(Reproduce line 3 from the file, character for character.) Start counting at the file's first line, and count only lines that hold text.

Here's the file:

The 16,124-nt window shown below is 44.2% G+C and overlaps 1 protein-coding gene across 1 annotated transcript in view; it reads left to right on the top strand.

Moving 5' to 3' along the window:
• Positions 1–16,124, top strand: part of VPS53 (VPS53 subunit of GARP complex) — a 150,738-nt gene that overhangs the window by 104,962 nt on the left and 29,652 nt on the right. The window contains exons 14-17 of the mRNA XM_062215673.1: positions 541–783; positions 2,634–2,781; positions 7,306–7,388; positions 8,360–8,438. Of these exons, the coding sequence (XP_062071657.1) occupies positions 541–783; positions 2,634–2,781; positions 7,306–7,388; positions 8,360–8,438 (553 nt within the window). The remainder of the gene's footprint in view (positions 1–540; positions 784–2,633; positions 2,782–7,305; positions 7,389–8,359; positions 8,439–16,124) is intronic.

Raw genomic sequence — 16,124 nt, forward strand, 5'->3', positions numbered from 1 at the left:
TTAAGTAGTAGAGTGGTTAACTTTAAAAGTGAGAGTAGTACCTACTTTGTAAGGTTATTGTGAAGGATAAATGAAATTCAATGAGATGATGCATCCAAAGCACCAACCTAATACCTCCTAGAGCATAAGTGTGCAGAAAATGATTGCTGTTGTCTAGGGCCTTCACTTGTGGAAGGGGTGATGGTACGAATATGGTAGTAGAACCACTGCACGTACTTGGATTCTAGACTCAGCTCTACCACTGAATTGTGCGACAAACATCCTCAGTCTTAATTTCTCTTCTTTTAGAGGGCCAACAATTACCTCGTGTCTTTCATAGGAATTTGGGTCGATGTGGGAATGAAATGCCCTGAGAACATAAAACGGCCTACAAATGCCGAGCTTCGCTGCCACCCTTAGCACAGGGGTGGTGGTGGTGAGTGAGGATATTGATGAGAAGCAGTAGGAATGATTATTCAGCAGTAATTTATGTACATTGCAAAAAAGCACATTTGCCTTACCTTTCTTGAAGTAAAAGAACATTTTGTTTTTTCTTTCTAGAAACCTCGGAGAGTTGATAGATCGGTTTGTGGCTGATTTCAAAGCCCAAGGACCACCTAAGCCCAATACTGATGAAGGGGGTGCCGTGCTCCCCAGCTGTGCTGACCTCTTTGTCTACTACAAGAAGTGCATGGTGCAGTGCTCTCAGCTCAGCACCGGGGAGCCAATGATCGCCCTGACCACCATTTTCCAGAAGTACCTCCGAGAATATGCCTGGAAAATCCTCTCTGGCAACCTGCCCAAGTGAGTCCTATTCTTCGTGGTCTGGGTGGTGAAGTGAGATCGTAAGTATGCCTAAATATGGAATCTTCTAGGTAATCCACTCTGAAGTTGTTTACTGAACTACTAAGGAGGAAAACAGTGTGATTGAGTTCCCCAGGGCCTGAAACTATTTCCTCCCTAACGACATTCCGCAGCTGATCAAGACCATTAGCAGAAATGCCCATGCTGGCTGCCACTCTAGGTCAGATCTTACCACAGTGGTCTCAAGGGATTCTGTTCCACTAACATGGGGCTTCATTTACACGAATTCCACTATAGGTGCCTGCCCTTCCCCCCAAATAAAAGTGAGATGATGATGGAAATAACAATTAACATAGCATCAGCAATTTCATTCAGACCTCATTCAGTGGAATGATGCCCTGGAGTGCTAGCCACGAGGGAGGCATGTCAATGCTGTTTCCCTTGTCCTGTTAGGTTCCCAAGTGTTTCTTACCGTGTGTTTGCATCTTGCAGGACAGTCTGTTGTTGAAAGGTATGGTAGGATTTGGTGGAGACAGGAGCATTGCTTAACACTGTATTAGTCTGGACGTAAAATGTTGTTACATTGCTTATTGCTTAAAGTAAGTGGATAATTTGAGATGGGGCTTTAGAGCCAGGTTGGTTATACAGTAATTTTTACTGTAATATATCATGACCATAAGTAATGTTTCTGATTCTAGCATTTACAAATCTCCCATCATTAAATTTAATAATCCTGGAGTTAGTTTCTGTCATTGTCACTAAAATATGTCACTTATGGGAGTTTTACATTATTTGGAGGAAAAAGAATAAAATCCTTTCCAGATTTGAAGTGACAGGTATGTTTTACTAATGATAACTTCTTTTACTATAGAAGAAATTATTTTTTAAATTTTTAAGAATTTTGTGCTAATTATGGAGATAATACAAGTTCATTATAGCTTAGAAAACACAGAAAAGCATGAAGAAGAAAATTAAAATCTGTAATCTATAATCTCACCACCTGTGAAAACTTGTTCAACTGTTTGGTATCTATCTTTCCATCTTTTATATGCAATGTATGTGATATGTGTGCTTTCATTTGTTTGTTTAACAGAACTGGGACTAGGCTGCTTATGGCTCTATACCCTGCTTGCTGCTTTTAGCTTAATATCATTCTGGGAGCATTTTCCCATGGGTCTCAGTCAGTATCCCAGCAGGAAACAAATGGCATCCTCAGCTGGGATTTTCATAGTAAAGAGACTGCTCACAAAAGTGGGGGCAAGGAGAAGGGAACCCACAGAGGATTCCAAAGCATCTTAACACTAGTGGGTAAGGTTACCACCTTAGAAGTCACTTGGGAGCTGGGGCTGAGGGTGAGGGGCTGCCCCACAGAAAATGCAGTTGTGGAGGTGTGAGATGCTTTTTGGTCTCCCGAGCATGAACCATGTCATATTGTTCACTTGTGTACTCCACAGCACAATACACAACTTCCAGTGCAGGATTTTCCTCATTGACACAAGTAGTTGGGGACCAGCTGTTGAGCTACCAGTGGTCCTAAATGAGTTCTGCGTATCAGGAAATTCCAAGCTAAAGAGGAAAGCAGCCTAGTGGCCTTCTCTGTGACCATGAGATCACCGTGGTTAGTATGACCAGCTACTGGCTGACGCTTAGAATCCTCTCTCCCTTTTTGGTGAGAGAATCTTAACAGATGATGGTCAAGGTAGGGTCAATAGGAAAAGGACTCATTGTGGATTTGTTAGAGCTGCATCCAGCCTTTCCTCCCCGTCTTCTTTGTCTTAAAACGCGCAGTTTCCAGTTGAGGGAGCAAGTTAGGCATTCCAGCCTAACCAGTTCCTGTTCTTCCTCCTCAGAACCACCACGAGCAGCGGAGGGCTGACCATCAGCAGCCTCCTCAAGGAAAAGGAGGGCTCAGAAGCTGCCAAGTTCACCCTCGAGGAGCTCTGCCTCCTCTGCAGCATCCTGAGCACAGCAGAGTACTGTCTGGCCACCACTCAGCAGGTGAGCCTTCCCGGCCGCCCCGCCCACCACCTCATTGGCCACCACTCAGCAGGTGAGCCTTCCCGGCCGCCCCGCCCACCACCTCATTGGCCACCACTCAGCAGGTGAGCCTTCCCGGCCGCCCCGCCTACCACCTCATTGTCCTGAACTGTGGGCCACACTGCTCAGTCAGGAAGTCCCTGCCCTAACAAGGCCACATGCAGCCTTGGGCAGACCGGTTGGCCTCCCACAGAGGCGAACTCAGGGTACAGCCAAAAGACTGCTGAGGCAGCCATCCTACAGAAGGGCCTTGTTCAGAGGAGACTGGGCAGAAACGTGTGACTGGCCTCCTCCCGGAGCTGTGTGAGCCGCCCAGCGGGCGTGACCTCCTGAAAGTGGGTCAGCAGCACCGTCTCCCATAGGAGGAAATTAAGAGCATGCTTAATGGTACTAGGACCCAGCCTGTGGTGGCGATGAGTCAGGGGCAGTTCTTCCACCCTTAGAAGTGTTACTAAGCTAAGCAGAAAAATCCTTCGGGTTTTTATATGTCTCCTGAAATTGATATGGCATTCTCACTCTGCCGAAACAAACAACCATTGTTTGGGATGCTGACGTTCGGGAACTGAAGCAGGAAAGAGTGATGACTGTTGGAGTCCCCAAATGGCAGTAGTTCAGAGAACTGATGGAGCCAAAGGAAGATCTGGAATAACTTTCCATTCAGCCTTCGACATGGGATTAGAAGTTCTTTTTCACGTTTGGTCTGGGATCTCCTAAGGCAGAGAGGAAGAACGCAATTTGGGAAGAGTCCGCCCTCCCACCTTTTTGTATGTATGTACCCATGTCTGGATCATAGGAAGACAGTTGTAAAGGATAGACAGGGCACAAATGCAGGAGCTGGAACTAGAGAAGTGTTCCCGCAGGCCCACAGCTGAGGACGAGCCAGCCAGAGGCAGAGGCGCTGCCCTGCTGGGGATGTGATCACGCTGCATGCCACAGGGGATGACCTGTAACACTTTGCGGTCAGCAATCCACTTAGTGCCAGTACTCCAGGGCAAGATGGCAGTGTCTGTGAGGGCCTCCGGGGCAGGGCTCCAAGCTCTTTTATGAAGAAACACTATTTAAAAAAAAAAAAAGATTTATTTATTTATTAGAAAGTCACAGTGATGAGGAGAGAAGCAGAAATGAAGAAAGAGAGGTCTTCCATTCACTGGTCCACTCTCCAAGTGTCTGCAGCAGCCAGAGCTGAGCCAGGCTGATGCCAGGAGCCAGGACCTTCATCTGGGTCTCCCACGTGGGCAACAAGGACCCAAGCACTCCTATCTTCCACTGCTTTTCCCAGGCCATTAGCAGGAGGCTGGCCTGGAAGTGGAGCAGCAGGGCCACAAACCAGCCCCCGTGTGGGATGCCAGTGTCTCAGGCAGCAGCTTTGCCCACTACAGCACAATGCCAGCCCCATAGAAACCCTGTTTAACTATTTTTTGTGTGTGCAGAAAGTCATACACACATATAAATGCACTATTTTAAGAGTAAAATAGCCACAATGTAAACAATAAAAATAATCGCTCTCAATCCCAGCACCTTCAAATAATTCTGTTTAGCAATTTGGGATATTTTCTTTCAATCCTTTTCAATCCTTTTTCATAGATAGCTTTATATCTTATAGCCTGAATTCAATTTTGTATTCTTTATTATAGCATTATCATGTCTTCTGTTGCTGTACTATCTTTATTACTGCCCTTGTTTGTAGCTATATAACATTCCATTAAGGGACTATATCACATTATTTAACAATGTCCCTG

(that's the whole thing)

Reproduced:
• Positions 1–16,124, top strand: part of VPS53 (VPS53 subunit of GARP complex) — a 150,738-nt gene that overhangs the window by 104,962 nt on the left and 29,652 nt on the right. The window contains exons 14-17 of the mRNA XM_062215673.1: positions 541–783; positions 2,634–2,781; positions 7,306–7,388; positions 8,360–8,438. Of these exons, the coding sequence (XP_062071657.1) occupies positions 541–783; positions 2,634–2,781; positions 7,306–7,388; positions 8,360–8,438 (553 nt within the window). The remainder of the gene's footprint in view (positions 1–540; positions 784–2,633; positions 2,782–7,305; positions 7,389–8,359; positions 8,439–16,124) is intronic.